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The Trek Nation - Meridian

Meridian

By Michelle Erica Green
Posted at January 12, 2004 - 11:02 PM GMT

See Also: 'Meridian' Episode Guide

Dax falls in love with a man from a planet in the Delta Quadrant which is only in phase with the rest of the universe once every sixty years. She wants to stay with him, but her presence prevents the planet from being able to go out of phase and nearly kills the entire population until DS9 crewmembers rescue her.

Meanwhile, a sleazy stranger who lusts after Kira inspires Quark to try to create a hologram in her image (or perhaps more rightly in the Intendant's image). Kira and Odo figure out what he's up to, and wreak revenge.

Analysis:

This episode may be the most insipid romance ever played out in any Trek incarnation. It made "Melora" look like a witty, thoughtfully-plotted love story with a deep message. The comparisons to "Brigadoon" are obvious, except that "Brigadoon" was funny and smart.

Fortunately, "Meridian" had an opening scene which almost completely distracted me. Nothing in the Dax storyline came close to the first two minutes, when Kira told the sleazy stranger that Odo was her lover. The expression on Odo's face - following a discussion about eating and other messy humanoid things that Odo's never tried - was priceless!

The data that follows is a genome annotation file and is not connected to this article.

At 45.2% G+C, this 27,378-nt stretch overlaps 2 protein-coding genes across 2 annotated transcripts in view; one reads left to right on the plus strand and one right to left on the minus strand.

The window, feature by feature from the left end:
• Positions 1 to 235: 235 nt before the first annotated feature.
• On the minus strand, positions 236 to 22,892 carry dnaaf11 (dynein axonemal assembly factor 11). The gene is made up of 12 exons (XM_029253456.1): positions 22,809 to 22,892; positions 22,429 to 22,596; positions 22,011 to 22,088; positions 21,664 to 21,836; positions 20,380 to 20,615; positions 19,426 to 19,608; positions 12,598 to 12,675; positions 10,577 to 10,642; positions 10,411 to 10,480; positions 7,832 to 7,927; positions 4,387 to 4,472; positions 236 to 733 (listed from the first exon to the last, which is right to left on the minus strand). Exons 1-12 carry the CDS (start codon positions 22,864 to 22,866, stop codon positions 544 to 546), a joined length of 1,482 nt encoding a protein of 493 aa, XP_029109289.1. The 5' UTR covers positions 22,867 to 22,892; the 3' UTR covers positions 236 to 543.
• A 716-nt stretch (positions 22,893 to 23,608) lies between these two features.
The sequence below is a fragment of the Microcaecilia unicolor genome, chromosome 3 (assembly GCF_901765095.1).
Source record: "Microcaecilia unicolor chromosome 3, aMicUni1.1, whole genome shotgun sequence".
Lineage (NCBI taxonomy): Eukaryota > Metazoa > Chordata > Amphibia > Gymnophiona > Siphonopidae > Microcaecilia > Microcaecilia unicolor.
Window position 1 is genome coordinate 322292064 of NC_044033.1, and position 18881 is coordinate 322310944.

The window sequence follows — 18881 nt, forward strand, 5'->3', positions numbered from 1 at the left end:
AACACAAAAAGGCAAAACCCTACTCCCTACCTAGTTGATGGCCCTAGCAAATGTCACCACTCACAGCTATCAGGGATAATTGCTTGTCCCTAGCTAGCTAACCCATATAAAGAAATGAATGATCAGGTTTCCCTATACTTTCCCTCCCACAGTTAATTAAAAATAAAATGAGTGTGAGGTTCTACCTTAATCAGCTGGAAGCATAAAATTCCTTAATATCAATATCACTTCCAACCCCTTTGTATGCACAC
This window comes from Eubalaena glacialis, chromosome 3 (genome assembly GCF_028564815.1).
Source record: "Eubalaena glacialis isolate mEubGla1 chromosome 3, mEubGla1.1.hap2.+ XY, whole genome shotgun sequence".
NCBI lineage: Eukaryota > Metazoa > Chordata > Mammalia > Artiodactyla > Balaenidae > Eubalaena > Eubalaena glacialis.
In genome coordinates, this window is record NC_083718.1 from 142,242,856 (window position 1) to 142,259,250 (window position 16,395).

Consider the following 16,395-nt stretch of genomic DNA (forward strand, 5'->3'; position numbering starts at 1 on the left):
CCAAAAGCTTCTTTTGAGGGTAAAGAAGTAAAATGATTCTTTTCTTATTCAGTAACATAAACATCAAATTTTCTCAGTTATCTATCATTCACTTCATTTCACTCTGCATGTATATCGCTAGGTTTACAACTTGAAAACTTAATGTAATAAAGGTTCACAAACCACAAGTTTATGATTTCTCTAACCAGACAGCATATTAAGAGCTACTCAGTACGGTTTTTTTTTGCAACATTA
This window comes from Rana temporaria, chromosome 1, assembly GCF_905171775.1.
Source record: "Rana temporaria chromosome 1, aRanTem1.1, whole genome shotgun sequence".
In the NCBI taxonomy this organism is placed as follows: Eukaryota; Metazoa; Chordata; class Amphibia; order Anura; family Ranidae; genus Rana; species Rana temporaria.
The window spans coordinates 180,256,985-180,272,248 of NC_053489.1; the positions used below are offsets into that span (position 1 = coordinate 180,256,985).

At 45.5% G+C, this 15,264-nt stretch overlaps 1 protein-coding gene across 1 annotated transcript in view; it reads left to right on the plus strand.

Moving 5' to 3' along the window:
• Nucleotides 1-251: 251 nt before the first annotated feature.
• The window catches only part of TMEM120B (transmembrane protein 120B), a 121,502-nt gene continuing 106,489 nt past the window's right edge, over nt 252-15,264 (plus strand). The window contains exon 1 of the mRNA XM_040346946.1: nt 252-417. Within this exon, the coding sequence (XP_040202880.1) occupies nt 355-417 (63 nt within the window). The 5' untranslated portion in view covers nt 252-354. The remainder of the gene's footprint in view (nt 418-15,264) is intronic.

Quark's lie about needing Kira's image so he could create a holosuite program so people could get the feel of being in Ops, rebutted by Odo's "Naked, I assume," left me laughing through the rest of the show. Forget the latinum, and imagine how much that program would go for at a Trek convention!

Sadly, the rest of the crew was stinking up the Gamma Quadrant. I'm not even going to bother to pick on Sisko's hokiness or Bashir's irksomeness. Nor will I whine about Dax's sniveling, and the goofy way her lover said, "JadzZEEEEia." What else could they do, when they had dialogue like, "Don't you want to look at the telemetry?" "I'd rather look at you!" Didn't Dax learn anything from Curzon concerning tired pickup lines about how far down the spots go?

All I can say is, thank heaven that planet is out of phase for 60 years and they can't possibly do a sequel. To give credit where credit is due: director Frakes did some lovely camera work, especially the tracking down the tree, and I can't fault him for resorting to an endless sequence of two-shots when there was no possible way to make the gooey-eyed cliched scenes interesting.

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Find more episode info in the Episode Guide.


Michelle Erica Green reviews 'Enterprise' episodes for the Trek Nation, for which she is also a news writer. An archive of her work can be found at The Little Review.